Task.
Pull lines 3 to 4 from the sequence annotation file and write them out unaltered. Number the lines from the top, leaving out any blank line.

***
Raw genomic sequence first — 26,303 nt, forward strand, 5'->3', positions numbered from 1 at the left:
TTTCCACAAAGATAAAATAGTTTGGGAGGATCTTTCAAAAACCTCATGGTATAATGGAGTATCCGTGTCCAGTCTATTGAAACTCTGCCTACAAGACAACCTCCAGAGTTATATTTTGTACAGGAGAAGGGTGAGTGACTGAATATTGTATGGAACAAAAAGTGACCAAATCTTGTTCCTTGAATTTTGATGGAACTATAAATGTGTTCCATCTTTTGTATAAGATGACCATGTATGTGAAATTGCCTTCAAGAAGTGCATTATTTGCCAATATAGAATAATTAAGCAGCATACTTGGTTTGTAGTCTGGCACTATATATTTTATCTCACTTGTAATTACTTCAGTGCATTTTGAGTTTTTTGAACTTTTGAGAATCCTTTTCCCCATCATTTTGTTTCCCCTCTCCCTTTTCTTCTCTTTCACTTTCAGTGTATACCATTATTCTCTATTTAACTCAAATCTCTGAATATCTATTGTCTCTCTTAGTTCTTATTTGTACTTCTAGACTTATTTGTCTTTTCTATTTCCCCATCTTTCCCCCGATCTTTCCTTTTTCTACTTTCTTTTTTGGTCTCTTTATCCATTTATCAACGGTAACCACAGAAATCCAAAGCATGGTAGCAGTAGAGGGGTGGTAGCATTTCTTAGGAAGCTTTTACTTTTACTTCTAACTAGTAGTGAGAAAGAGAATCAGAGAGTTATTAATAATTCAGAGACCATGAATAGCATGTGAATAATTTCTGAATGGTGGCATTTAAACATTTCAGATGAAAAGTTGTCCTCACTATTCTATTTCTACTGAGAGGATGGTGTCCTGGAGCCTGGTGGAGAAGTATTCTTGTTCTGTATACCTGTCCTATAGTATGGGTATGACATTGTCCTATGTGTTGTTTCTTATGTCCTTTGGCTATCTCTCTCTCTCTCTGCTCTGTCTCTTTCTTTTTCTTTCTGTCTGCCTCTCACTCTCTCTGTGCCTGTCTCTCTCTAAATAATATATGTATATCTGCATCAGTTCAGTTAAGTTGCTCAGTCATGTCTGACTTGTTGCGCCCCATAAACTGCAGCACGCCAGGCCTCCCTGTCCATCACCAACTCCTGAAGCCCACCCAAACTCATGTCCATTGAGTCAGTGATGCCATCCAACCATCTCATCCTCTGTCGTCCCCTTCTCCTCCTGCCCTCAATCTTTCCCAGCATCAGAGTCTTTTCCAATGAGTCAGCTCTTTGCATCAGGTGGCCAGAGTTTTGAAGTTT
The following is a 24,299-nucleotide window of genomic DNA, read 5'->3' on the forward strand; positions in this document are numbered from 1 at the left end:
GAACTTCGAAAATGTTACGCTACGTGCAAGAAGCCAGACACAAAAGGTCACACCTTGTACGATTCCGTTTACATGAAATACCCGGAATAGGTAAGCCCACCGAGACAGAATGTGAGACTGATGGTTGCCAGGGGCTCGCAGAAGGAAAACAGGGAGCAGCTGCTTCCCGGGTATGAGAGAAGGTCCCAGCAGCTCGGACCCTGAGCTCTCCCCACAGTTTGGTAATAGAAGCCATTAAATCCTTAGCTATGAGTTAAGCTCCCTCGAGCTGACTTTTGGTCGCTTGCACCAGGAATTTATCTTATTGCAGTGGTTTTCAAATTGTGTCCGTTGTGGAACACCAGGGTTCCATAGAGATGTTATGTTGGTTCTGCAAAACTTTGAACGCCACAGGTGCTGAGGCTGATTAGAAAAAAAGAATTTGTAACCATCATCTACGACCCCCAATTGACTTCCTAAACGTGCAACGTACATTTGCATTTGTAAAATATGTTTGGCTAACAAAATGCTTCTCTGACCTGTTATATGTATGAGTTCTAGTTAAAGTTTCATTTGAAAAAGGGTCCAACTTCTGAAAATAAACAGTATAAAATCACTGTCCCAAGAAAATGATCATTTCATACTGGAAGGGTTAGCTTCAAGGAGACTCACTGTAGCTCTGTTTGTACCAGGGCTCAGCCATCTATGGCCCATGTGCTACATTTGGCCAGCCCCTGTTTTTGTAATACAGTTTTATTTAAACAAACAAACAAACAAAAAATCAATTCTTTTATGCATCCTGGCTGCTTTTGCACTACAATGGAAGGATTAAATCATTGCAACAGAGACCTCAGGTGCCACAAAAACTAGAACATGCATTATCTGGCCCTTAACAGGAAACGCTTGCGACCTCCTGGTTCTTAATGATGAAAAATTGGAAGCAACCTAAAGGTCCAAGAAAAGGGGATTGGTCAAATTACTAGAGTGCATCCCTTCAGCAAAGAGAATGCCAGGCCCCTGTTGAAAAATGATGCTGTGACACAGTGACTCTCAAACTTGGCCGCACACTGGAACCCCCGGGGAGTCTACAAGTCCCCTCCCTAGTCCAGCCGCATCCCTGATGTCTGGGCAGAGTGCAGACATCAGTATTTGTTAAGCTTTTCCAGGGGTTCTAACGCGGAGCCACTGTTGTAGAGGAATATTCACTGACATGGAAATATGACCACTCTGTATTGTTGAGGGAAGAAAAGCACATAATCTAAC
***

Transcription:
The following is a 24,299-nucleotide window of genomic DNA, read 5'->3' on the forward strand; positions in this document are numbered from 1 at the left end:
GAACTTCGAAAATGTTACGCTACGTGCAAGAAGCCAGACACAAAAGGTCACACCTTGTACGATTCCGTTTACATGAAATACCCGGAATAGGTAAGCCCACCGAGACAGAATGTGAGACTGATGGTTGCCAGGGGCTCGCAGAAGGAAAACAGGGAGCAGCTGCTTCCCGGGTATGAGAGAAGGTCCCAGCAGCTCGGACCCTGAGCTCTCCCCACAGTTTGGTAATAGAAGCCATTAAATCCTTAGCTATGAGTTAAGCTCCCTCGAGCTGACTTTTGGTCGCTTGCACCAGGAATTTATCTTATTGCAGTGGTTTTCAAATTGTGTCCGTTGTGGAACACCAGGGTTCCATAGAGATGTTATGTTGGTTCTGCAAAACTTTGAACGCCACAGGTGCTGAGGCTGATTAGAAAAAAAGAATTTGTAACCATCATCTACGACCCCCAATTGACTTCCTAAACGTGCAACGTACATTTGCATTTGTAAAATATGTTTGGCTAACAAAATGCTTCTCTGACCTGTTATATGTATGAGTTCTAGTTAAAGTTTCATTTGAAAAAGGGTCCAACTTCTGAAAATAAACAGTATAAAATCACTGTCCCAAGAAAATGATCATTTCATACTGGAAGGGTTAGCTTCAAGGAGACTCACTGTAGCTCTGTTTGTACCAGGGCTCAGCCATCTATGGCCCATGTGCTACATTTGGCCAGCCCCTGTTTTTGTAATACAGTTTTATTTAAACAAACAAACAAACAAAAAATCAATTCTTTTATGCATCCTGGCTGCTTTTGCACTACAATGGAAGGATTAAATCATTGCAACAGAGACCTCAGGTGCCACAAAAACTAGAACATGCATTATCTGGCCCTTAACAGGAAACGCTTGCGACCTCCTGGTTCTTAATGATGAAAAATTGGAAGCAACCTAAAGGTCCAAGAAAAGGGGATTGGTCAAATTACTAGAGTGCATCCCTTCAGCAAAGAGAATGCCAGGCCCCTGTTGAAAAATGATGCTGTGACACAGTGACTCTCAAACTTGGCCGCACACTGGAACCCCCGGGGAGTCTACAAGTCCCCTCCCTAGTCCAGCCGCATCCCTGATGTCTGGGCAGAGTGCAGACATCAGTATTTGTTAAGCTTTTCCAGGGGTTCTAACGCGGAGCCACTGTTGTAGAGGAATATTCACTGACATGGAAATATGACCACTCTGTATTGTTGAGGGAAGAAAAGCACATAATCTAAC